Saturday, August 21, 2010

Serum Bilirubin

Serum Bilirubin


      Spectrophotometric determinations of serum bilirubin in clinical laboratory measures two pigment fractions: (1) The water soluble conjugated fraction that gives a direct reaction with diazo reagent and consist largely of conjugated bilirubin. (2) The lipid soluble indirect – reaction fraction that represents primarily unconjugated bilirubin.


Differential diagnosis of disease of hepatobiliary system and pancreas and other

Causes of jaundice.


Normal levels

Total bilirubin

Direct bilirubin

   0.1 – 1.2 mg/dL

  0.03 – 0.5 mg/dL


Increased in

Direct (conjugated) Bilirubin in

20 -40% of total: more suggestive of hepatic than posthepatic jaundice, 40 -60% of total: occur in either hepatic or posthepatic; > 50% of total: more suggestive of posthepatic than hepatic jaundice; total serum bilirubin > 40mg/dl indicates hepatocellular rather than extrahepatic obstruction.


·        Hereditary disorders (e.g. Dubin Johnson syndrome, Rotor's syndrome)

·        Biliary duct obstruction (extra and intrahepatic)

·         Hepatic cellular damage (viral, toxic, alcohol/ drug related)

·        Infiltration, space – occupying lesions (e.g. metastatic tumor, abscess, granulomas)

  Increased unconjugated (indirect) bilirubin in

Increased bilirubin production; hemolytic diseases (e.g. hemoglobinopathies, RBC enzyme deficiencies, disseminated intravascular coagulation (DIC), autoimmune hemolysis); ineffective erythropoiesis; blood transfusions; hematomas; hereditary disorders (e.g. Gilbert's disease, Crigler – Najjar syndrome); drugs causing hemolysis.

Tuesday, August 17, 2010

Uric Acid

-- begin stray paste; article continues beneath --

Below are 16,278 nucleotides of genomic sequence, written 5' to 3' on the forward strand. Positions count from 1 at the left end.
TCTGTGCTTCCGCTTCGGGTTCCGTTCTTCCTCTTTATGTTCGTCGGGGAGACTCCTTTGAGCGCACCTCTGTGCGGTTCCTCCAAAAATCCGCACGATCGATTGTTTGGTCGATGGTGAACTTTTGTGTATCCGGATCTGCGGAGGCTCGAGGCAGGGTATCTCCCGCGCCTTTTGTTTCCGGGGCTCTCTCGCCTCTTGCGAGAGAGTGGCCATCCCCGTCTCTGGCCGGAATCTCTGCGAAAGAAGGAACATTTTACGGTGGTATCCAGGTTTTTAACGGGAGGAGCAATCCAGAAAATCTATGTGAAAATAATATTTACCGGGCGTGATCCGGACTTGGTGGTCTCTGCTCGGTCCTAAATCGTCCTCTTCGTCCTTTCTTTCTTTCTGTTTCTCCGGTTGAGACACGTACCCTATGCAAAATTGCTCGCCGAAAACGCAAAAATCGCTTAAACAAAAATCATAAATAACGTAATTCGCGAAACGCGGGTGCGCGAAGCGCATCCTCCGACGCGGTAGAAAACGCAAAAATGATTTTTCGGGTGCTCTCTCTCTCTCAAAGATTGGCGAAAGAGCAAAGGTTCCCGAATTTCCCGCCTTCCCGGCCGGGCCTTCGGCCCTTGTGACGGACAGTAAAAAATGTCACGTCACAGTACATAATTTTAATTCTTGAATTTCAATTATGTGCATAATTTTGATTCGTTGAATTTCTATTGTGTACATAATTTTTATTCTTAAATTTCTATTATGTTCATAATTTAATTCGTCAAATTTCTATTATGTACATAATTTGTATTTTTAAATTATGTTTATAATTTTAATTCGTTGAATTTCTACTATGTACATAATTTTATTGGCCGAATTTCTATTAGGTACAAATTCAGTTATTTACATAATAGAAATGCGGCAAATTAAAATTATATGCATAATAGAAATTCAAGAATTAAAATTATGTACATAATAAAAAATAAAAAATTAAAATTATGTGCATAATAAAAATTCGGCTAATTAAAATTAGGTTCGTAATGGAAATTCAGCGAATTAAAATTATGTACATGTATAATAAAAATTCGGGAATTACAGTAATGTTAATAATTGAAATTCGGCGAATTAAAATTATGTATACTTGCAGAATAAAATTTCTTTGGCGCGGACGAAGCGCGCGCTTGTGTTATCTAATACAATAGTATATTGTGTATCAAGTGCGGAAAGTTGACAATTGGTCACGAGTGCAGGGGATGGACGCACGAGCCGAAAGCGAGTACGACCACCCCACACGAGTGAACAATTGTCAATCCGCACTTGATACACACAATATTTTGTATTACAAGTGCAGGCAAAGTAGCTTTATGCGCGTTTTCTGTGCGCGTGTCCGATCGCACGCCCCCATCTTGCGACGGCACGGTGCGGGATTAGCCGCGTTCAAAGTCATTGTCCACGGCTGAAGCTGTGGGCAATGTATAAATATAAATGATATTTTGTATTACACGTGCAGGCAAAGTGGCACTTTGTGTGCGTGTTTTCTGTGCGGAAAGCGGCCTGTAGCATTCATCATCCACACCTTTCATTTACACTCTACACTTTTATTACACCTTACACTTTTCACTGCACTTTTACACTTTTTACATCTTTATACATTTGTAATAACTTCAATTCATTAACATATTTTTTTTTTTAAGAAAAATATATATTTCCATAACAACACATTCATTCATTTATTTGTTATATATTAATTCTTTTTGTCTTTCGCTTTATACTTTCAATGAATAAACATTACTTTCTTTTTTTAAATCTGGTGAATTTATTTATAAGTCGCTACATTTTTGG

1.      Uric Acid



Uric acid levels are very labile and show day to day and seasonal variation in same person, also increased by emotional stress, total fasting, increased body weight, uric acid levels that do not correlate with the severity of kidney damage; urea and Creatinine are better.


Monitor chemotherapeutic treatment of neoplasms to avoid renal urate deposition with possible renal failure; monitor treatment of gout.  


Normal Levels



         1 –3 years

    4.0 – 8.6 mg/dL

        3 – 5.9 mg/dL

         1. 8 -5

Increased in

Renal failure; gout and also in 25% of relatives of patients of gout; asymptomatic hyperuricemia; leukemia, multiple myeloma, malignancies, lymphoma and other disseminated neoplasm and cancer chemotherapy; hemolytic and sickle cell anemia; toxemia of pregnancy; psoriasis (1/3 cases); drug use (barbiturates, methyl alcohol, salicylates, thiazides, furosemide, mitomycin, levodopa, phenytoin sodium); metabolic acidosis; diet (high protein, weight reduced diet). 


Others von Gierke's disease, lead poisoning, Down's syndrome, polycystic kidney disease, atherosclerosis and hypertension (serum uric acid is increased in 80% of patients with elevated serum triglycerides).

Decreased in

Drugs (adrenocorticotropic hormone [ ACTH], high dose salicylates, probenecid, cortisone); Wilson's disease, Fanconi's syndrome, celiac disease, xanthuria




Serum Creatinine is the most specific and sensitive indicator of renal disease. Use of BUN and Creatinine levels together is more informative in renal disorders.


Normal Range





 0.7 - 1.4 mg/dL

  0.6 – 1.1 mg/dL

   0.4 – 0.9 mg/dL

0.4 – 0.6 mg/dL



       Diagnosis of renal insufficiency


Increased in

Diet [ingestion of Creatinine (roast meat); prerenal azotemia; postrenal azotemia; impaired kidney function, 50% of renal function is needed to increase serum Creatinine from 1.0 – 2.0mg/dl. Therefore, not sensitive to mild – to moderate renal injury.

Decreased in

Pregnancy – normal value is 0.4 – 0.6 mg/dL. > 0.8mg/Dl is abnormal and should alert clinician to further diagnostic evaluation.